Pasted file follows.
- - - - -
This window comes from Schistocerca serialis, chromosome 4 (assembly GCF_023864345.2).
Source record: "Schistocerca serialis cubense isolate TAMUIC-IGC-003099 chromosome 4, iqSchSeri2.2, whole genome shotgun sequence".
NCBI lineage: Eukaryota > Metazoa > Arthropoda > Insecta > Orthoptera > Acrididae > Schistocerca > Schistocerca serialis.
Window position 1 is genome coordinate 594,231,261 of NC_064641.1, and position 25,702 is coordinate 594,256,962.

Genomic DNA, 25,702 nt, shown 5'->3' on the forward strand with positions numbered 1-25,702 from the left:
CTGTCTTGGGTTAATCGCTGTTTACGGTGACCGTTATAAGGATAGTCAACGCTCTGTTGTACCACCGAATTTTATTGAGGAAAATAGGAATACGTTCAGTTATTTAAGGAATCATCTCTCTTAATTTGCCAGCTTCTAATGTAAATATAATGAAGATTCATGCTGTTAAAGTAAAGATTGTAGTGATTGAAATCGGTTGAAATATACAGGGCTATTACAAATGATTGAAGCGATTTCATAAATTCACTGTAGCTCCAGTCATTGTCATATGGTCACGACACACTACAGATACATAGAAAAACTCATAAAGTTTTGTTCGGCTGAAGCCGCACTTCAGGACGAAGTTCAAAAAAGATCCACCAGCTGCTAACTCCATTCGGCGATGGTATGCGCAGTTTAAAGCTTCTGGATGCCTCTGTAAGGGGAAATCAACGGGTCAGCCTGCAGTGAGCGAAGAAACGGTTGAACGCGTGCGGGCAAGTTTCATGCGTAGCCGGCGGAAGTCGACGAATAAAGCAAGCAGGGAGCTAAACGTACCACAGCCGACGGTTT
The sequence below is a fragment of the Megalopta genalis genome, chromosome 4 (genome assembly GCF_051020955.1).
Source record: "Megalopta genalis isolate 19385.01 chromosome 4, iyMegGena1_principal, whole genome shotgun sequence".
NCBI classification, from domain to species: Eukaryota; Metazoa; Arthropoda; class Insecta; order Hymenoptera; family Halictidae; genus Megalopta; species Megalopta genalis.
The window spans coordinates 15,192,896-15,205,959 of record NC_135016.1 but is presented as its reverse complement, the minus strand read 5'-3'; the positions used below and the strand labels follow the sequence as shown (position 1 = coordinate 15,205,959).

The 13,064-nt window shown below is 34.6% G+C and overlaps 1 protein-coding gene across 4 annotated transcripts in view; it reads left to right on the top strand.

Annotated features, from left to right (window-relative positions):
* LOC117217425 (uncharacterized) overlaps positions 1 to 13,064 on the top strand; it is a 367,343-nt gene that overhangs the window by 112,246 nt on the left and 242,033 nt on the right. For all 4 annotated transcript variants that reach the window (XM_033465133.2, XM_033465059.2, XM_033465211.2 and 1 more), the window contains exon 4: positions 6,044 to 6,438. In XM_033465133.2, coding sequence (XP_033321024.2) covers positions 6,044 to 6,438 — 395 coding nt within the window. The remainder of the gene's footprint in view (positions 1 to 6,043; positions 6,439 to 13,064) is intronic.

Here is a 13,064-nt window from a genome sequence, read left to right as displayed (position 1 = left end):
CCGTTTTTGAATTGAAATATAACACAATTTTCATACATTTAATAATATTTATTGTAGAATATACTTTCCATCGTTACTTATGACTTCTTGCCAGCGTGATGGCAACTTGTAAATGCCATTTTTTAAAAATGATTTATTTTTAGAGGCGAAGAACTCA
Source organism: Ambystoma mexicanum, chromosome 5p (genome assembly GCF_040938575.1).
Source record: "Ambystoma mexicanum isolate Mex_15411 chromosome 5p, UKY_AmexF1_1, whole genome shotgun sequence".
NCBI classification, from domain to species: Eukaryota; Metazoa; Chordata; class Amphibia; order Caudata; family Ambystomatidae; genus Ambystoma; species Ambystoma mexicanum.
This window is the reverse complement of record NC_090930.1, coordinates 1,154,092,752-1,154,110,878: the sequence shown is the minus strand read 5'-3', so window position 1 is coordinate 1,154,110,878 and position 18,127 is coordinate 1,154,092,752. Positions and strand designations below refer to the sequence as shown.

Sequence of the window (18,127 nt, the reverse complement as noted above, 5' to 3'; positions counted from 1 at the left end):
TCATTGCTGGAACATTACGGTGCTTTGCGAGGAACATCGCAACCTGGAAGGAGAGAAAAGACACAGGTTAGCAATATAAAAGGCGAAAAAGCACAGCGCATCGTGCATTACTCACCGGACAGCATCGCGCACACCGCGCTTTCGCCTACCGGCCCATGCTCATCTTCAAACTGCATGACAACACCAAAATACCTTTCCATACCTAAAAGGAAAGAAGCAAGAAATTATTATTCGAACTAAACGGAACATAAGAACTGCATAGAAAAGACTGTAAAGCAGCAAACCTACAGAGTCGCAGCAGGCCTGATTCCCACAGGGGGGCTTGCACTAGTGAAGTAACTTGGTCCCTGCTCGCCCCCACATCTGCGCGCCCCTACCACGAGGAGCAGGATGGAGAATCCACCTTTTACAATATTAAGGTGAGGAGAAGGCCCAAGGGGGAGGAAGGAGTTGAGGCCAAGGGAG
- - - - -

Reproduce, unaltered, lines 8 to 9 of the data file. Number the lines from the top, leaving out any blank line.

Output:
Source record: "Megalopta genalis isolate 19385.01 chromosome 4, iyMegGena1_principal, whole genome shotgun sequence".
NCBI classification, from domain to species: Eukaryota; Metazoa; Arthropoda; class Insecta; order Hymenoptera; family Halictidae; genus Megalopta; species Megalopta genalis.